Is there a specific way in how a Seth song and album comes into being?
Basically, we don't throw some of our work that much. When writing some songs we mostly keep them and try to make the most out of them. That means that every single piece has to me some potential to sound good enough provided you eventually find the right mindblowing thing, the moment when your ear start whispering “you got it here man”.

What are the subjects you deal with, lyrically speaking? Is there perhaps a concept to the album?
The main concept being nature's destruction, the lyrics borrow a lot from authors such as Thoreau or Steinbeck for who themes such as morality, sin and guilt do only exist for those who believe in them, acting negatively as a burden. We welcomed some guests on this album and also lyric writers such as Kvohst (Hexvessel, ex DHG, ex ), or Steph Buriez from Loudblast, then our singer Black Messiah and I also wrote lyrics. The main concept is illustrated by the cover: human prints left by strings hanging eyeless hawks' heads about to fall in the void and despair. It's been made by Abrakadabra studio and our first bassplayer Faucun Noir who also did most illustrations for 'Les Blessures de L'Ame' and the recent reissue. 'The Howling Spirit' is the cohesive spiritual voice haunting the whole album from beginning to end. It is a desperate cry that binds all the tracks altogether. It is more directly alluded to on the two acts called 'Howling Prayers' which are both acoustic guitar interludes. I also wanted to give back SETH some kind of oldschool touch using such an instrument the way we used to do on the first album in the nineties or like At The Gates or Dissection did at the time and i guess it helps create this feeling that makes your bones howling, almost like wild hawks do in the nest.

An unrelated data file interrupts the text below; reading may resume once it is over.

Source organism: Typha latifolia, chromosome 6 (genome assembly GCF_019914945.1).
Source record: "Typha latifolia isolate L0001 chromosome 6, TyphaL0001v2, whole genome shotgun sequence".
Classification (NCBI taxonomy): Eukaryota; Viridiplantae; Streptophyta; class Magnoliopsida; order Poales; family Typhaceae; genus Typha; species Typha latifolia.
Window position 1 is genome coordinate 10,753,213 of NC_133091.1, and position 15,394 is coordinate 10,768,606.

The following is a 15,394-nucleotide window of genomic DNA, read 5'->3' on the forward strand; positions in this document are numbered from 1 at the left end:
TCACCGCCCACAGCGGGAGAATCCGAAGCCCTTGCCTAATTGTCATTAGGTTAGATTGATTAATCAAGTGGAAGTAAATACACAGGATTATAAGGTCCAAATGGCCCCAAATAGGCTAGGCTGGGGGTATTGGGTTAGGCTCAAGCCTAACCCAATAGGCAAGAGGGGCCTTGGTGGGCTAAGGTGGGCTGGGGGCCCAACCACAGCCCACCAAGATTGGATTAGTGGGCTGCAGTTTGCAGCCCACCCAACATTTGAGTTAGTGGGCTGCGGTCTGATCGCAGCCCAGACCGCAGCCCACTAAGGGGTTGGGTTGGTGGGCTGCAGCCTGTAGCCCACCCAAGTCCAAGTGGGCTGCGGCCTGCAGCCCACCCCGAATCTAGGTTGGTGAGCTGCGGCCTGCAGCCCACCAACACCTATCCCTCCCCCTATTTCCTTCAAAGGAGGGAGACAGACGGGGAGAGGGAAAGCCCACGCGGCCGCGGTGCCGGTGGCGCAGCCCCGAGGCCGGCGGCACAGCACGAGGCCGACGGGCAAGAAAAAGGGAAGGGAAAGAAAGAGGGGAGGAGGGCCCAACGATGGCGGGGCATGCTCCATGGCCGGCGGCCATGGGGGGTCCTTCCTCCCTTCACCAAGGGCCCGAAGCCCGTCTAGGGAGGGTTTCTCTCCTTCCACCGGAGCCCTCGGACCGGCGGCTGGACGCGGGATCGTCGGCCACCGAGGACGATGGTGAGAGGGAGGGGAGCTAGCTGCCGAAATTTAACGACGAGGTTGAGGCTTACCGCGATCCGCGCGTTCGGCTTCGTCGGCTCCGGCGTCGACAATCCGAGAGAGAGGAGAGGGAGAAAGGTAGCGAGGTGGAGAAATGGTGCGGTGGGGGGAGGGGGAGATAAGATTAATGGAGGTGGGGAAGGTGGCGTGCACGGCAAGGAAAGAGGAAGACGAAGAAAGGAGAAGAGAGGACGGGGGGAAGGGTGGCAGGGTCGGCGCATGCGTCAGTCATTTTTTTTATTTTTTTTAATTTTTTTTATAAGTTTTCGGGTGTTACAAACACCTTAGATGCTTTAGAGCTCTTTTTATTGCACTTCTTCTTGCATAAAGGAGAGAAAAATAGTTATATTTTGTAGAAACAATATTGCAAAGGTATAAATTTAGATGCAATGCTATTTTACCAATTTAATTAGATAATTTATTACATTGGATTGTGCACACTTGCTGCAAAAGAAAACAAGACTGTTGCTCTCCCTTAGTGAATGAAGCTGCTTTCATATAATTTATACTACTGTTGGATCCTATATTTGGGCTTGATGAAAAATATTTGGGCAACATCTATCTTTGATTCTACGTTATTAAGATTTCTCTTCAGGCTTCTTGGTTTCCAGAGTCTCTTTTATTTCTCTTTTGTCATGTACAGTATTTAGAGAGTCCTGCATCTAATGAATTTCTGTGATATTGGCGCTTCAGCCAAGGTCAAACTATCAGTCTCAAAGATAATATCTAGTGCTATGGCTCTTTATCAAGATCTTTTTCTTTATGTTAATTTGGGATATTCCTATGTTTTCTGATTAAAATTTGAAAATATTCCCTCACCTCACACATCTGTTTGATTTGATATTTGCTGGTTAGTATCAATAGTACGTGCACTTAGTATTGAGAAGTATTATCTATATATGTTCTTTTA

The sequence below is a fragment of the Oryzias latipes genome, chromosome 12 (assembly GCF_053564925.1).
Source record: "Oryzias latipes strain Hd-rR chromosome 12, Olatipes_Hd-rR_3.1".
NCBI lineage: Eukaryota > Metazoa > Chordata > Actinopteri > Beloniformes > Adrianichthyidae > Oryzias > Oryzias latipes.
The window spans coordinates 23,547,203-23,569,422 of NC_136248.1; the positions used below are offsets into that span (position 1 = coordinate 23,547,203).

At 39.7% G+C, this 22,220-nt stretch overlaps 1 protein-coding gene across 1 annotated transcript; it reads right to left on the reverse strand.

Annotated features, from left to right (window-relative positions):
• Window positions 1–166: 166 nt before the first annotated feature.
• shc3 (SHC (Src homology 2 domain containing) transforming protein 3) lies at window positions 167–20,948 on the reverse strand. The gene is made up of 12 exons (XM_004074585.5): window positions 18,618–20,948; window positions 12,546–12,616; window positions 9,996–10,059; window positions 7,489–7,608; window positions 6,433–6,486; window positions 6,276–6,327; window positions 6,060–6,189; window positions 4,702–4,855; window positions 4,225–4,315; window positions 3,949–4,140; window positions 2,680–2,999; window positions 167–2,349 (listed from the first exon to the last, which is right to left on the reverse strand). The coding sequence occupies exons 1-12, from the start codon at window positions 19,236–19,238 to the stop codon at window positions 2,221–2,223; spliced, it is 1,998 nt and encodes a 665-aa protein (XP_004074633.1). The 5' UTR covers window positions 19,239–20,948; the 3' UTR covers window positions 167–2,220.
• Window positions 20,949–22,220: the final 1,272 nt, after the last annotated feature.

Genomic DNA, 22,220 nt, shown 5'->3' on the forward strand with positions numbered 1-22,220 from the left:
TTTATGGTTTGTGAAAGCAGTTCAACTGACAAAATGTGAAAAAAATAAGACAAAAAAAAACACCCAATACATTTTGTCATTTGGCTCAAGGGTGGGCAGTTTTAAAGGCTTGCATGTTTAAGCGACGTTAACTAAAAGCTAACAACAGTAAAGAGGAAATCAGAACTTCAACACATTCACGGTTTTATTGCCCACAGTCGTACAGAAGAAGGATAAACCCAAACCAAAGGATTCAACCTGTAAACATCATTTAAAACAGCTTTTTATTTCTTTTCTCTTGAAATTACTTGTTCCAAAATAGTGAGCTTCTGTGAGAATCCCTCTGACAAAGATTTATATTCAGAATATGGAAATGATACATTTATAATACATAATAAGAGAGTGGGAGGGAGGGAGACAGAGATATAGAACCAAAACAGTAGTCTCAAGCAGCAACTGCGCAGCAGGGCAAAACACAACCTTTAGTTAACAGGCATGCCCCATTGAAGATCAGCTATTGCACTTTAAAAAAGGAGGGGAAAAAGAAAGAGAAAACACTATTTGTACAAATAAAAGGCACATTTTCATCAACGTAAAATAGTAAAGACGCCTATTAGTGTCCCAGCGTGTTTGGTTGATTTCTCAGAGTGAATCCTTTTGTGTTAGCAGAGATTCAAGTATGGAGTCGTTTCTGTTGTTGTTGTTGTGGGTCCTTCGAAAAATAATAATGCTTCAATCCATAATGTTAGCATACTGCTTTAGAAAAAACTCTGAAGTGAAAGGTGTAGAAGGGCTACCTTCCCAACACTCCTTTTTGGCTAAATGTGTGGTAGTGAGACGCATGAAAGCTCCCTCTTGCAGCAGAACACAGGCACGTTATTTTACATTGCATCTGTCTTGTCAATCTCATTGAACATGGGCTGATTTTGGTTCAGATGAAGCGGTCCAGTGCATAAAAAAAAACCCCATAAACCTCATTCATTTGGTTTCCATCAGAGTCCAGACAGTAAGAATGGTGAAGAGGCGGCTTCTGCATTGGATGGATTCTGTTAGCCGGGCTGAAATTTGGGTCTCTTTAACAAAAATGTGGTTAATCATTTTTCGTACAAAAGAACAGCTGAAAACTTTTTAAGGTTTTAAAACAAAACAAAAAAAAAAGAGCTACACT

band image


The production of the album is excellent: tight, powerful and befitting the musical style. How did the recording-process go and are you satisfied with the result?